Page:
ARGENTOMETRIC PRECIPITATION METHODS
In general, titrations governed by precipitation reactions do not really constitute an appreciable number in volumetric determinations in comparison to either redox or acid-base reactions. The interaction between silver-nitrate and sodium chloride in solutions result into the precipitation of silver chloride as shown below :
NaCl + AgNO3 → AgCl ↓ + NaNO3
In actual practice, however, such titrations are more or less restricted to those involving precipitation of Ag+ with anions, for instance : halogens (Cl–, Br–, I–) and thiocyanate (SCN–). Generally, it is quite difficult and tedious to locate the exact point at which further addition of reagent affords no more precipitation. There-fore, the choice and wisdom of a chemical reaction is preferably sought so as to result in either a coloured solution or a coloured precipitate at the end point. A typical instance may be cited by application of potassium chromate (K2CrO4) solution in the above case whereby any extra drop of silver nitrate, after all the chloride has been precipitated, immediately causes precipitation of red chromate showing that the end point has been duly achieved.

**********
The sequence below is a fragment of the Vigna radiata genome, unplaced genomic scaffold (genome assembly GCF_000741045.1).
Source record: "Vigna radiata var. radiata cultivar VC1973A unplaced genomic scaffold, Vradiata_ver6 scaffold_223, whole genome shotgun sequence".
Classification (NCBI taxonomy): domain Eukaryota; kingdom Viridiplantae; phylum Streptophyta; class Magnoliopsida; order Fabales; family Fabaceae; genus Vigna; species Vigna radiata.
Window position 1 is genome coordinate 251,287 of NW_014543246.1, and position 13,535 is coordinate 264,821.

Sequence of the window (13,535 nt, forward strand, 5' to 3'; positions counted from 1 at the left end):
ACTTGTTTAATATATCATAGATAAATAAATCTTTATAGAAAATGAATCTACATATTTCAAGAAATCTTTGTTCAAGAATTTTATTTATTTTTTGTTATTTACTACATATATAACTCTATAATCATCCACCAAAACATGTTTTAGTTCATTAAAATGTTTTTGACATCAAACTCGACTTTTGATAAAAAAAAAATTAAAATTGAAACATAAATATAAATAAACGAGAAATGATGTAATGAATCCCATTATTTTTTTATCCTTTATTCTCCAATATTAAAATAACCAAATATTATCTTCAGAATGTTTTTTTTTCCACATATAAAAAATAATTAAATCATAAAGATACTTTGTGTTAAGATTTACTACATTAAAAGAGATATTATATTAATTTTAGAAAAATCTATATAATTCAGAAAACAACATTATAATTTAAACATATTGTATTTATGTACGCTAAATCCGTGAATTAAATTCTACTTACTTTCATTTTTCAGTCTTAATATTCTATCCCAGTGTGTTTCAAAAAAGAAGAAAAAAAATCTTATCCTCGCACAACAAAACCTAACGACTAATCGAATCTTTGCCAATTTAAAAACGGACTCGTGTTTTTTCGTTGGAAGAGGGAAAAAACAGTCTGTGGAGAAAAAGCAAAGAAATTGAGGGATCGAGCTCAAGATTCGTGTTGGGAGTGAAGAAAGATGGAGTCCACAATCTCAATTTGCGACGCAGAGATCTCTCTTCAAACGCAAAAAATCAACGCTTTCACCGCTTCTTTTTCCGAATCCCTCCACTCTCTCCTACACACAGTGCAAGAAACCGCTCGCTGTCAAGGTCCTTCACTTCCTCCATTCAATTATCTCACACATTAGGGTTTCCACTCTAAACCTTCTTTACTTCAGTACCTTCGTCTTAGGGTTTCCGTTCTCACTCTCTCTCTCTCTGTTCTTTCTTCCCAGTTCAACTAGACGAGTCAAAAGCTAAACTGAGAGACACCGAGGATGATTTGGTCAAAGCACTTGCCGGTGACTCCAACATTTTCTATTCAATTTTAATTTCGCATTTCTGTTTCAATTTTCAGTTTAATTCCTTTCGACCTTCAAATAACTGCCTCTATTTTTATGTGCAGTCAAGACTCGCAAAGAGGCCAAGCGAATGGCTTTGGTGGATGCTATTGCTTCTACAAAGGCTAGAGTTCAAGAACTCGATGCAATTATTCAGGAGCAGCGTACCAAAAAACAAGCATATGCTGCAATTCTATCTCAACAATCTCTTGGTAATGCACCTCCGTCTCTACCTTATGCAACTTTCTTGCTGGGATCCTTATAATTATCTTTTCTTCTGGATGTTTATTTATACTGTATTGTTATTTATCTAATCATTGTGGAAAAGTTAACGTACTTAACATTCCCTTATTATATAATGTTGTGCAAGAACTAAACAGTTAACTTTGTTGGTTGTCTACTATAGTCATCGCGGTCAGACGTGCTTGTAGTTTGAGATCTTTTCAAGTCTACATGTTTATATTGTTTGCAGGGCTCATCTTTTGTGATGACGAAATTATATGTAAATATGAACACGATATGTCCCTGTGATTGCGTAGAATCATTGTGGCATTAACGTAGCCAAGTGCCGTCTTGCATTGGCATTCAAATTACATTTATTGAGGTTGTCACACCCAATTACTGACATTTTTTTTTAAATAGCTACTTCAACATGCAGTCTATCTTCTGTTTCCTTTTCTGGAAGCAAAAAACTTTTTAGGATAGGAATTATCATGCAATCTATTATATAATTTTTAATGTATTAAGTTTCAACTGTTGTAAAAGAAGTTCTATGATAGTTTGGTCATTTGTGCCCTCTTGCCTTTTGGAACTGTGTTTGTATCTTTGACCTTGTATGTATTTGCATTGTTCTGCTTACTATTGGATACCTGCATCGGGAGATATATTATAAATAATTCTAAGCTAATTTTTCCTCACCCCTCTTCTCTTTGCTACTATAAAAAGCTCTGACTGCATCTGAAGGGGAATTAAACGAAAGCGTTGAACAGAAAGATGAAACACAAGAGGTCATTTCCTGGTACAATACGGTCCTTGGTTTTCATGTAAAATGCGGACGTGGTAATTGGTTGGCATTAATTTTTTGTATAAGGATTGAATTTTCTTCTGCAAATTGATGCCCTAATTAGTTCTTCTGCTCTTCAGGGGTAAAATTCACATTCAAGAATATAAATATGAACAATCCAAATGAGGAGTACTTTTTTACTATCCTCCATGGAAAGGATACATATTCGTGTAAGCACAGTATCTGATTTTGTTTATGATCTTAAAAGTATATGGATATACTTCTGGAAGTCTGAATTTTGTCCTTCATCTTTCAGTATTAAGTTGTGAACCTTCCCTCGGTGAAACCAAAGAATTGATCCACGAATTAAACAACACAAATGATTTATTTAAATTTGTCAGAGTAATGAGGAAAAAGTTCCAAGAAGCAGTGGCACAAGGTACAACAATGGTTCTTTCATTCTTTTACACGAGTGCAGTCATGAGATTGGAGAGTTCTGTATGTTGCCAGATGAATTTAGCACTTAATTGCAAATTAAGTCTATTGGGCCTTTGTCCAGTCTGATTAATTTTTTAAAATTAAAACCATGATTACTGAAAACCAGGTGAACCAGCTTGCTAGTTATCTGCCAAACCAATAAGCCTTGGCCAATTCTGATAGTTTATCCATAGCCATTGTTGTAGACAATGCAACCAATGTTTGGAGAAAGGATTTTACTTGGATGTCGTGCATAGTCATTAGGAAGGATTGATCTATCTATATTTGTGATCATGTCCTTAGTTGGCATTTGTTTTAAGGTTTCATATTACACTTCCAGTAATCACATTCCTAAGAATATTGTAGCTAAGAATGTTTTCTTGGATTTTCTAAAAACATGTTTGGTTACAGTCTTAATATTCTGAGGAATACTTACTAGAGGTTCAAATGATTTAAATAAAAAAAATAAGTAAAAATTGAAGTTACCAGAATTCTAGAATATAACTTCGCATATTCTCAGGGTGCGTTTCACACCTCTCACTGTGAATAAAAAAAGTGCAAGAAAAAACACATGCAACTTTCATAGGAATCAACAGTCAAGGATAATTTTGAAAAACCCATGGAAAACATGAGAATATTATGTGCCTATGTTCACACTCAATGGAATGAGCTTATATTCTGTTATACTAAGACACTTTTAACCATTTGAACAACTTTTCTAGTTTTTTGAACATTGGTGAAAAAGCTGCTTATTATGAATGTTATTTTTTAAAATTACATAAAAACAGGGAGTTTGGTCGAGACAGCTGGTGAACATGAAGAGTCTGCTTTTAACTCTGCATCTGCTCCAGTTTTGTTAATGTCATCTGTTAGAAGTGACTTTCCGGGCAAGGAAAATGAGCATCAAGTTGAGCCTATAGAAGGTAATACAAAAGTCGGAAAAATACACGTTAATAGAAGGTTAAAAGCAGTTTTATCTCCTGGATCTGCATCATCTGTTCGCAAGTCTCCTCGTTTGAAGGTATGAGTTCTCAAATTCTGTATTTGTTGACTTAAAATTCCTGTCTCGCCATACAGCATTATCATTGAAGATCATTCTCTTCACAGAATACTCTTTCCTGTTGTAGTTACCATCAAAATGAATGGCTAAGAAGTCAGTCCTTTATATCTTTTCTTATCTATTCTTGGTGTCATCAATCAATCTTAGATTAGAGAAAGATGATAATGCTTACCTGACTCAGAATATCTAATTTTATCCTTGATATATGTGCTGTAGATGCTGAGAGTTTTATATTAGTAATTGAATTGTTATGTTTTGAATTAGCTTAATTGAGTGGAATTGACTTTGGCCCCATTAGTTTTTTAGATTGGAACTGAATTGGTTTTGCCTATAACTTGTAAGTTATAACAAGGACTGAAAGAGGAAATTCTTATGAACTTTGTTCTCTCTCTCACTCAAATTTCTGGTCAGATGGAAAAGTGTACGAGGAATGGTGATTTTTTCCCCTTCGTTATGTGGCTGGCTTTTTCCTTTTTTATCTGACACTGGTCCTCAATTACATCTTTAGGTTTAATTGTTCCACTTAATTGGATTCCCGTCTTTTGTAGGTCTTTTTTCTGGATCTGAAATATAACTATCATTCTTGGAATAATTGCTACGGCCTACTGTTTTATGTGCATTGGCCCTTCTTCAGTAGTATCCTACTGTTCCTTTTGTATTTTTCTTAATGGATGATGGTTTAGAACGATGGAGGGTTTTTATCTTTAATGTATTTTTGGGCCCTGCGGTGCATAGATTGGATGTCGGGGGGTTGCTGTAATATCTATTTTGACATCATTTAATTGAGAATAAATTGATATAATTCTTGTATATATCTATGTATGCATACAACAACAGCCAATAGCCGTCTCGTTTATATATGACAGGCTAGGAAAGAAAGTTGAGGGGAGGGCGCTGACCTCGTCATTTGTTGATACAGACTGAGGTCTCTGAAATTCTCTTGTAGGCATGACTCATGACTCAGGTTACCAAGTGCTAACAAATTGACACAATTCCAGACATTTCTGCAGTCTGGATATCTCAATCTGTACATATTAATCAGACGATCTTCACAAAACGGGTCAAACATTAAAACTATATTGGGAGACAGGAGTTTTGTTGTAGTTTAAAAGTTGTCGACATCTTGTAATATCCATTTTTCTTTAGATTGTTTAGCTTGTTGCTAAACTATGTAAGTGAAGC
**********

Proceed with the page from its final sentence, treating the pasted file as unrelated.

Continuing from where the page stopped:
It is, however, interesting to observe here that such reactions do offer limited usage because of the following two facts, namely :
(i) Co-precipitation effects do not give a real composition of the precipitate, and
(ii) Choice of appropriate indicator is very much limited.
Besides, the foregoing facts another vital aspect to be taken into consideration is the solubility product that plays a major role in such titration. Hence, the equilibrium constant of the reaction giving the precipitate of AgCl may be expressed as :
From the above expression the solubility product constant Ksp may be designated as :
assuming the activity of solid AgCl being constant.
Following are the four cardinal parameters that may be considered for a feasible argentometric analysis, namely :
(i) Precipitate formed must be insoluble,
(ii) Precipitation process should be fast and rapid,
(iii) Co-precipitation effects must be minimal, and
(iv) Detection of equivalence point must be apparently visible.